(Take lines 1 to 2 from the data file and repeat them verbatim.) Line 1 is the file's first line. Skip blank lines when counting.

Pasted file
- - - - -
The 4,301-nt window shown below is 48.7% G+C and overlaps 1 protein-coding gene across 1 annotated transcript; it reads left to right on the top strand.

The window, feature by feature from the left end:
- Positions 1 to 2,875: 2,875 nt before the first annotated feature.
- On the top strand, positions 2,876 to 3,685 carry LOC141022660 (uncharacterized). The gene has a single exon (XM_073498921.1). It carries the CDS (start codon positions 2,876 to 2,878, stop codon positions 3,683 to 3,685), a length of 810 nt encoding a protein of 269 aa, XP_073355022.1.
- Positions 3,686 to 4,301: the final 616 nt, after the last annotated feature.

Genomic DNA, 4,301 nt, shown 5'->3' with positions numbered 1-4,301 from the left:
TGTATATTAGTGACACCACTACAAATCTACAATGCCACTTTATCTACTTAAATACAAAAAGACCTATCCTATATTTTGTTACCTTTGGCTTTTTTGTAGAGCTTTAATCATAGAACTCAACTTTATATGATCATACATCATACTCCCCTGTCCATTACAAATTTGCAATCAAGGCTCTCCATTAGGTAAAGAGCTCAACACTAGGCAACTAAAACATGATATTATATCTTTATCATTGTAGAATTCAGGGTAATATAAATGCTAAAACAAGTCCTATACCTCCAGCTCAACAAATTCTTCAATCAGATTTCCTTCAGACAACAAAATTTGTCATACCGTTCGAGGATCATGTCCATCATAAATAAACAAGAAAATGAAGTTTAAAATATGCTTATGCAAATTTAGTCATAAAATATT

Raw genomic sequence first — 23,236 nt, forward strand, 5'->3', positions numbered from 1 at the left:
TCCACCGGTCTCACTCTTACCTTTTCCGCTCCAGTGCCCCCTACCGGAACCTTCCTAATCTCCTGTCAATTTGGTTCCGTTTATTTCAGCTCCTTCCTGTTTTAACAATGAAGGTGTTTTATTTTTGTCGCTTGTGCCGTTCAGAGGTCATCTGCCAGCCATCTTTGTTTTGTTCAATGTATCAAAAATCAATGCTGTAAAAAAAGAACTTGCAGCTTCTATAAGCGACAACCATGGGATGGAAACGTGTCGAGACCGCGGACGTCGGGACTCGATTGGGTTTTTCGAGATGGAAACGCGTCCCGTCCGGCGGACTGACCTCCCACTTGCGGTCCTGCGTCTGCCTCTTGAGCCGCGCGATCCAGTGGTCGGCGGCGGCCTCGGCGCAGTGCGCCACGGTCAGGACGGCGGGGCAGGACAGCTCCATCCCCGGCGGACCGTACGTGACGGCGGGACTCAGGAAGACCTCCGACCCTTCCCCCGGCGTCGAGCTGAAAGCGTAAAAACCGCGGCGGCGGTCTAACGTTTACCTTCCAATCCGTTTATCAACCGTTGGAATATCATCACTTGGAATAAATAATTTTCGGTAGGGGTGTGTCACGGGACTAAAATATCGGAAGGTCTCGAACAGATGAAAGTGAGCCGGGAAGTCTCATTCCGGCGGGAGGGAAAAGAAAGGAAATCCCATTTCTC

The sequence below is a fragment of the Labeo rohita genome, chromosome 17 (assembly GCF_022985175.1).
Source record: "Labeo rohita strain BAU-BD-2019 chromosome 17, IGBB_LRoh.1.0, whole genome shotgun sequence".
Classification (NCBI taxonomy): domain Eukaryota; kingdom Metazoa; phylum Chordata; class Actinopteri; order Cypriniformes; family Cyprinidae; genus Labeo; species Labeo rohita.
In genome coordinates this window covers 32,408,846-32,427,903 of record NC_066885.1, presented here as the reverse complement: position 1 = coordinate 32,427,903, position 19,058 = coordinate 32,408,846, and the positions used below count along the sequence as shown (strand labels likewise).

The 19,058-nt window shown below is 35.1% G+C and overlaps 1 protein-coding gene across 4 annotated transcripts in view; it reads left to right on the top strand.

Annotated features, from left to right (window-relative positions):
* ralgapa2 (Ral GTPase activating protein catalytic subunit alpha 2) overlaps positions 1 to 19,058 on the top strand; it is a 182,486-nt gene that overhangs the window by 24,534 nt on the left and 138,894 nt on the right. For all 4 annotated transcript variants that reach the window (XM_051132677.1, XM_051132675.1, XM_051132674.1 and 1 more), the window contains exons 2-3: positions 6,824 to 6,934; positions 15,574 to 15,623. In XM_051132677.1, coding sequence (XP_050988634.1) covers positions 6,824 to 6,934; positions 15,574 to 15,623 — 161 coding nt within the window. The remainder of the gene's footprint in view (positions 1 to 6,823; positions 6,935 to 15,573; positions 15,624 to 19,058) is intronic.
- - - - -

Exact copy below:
The 4,301-nt window shown below is 48.7% G+C and overlaps 1 protein-coding gene across 1 annotated transcript; it reads left to right on the top strand.

The window, feature by feature from the left end: